|Title||Bottom-up model for understanding the effects of wheat endosperm microstructure on its mechanical strength|
|Publication Type||Journal Article|
|Year of Publication||2016|
|Authors||Chichti E, Lullien-Pellerina V, George M, Radjaï F, Affès R, Delenne J-Y|
|Journal||Journal of Food Engineering|
|Pagination||40 - 47|
Wheat flours are essential ingredients of daily food products like bread, cookies or pastries. Their quality depends on the milling process and mechanical strength of wheat grains. Although it is well known that the strength and rupture of grains are strongly controlled by the endosperm microstructure, the respective roles of the starch and polymer volume fractions and their adhesion are not yet fully understood. This typical biological microstructure can be modeled as a cemented granular material, where the two size populations of starch granules (large:A-type, small:B-type) are the particles, and the protein matrix, which partially fills the space between granules, plays the role of a cement. This structural model of wheat endosperm is used, together with mechanical characteristics of starch and proteins obtained by means of Atomic Force Microscopy (AFM) measurements, to simulate the mechanical behavior and breakage of wheat endosperm in milling process. We find that the porosity outweighs the effect of other parameters for the elastic modulus, which declines as a nearly linear function of porosity. We also show that the tensile strength is an increasing function of the amount and connectivity of starch granules with increasing concentration of stresses along chains of granules. This effect is more significant at low porosity where stress distribution is mainly controlled by the contact network between starch granules. This effect explains why the protein content is not fully correlated to vitreousness, and samples of similar protein content can be different in vitreosity. Finally, we find that the starch-granule adhesion strongly affects the tensile strength whereas the effect of starch volume fraction appears mainly at high interface adhesion, which is the case of hard type wheat grains.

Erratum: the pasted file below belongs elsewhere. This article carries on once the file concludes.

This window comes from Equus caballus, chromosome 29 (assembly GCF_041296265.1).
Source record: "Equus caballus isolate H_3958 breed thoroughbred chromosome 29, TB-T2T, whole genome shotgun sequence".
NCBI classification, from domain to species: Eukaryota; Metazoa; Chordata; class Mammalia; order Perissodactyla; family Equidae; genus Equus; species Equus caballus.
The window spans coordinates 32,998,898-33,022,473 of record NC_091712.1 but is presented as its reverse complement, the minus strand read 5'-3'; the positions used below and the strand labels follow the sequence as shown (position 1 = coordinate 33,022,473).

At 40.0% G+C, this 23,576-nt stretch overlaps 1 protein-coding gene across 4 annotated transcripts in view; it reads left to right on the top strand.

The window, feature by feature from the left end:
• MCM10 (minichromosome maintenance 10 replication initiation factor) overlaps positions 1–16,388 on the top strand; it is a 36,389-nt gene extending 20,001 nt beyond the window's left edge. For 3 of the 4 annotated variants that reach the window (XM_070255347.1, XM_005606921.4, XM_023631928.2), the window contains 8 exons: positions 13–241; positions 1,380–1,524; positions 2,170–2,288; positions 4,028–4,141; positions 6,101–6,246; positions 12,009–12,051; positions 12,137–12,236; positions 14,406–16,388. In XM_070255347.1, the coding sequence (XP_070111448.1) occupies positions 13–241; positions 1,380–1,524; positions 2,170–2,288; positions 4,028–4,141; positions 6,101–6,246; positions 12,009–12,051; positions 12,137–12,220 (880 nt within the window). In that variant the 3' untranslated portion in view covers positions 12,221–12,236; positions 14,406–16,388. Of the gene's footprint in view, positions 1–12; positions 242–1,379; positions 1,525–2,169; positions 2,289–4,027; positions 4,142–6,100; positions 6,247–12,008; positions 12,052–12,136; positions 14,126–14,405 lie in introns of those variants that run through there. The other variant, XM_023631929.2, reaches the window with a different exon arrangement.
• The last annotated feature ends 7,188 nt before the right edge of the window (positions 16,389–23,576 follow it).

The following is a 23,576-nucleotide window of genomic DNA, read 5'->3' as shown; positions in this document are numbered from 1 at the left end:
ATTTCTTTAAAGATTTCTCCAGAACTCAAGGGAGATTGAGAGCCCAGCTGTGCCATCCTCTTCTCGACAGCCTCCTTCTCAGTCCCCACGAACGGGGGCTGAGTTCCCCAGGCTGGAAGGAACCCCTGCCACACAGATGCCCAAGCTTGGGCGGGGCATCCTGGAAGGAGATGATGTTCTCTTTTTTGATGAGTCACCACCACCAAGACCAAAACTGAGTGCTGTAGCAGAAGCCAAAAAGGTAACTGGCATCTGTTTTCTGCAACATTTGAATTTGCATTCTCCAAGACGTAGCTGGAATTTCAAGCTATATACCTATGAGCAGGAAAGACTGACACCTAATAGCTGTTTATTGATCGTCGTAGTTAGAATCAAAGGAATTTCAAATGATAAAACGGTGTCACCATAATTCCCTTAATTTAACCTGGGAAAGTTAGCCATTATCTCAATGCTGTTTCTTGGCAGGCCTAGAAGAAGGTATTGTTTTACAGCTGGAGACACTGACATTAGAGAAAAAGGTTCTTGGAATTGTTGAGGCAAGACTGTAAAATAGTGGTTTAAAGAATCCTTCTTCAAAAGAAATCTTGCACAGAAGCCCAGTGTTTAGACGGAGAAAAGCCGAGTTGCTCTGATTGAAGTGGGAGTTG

|Short Title||Journal of Food Engineering|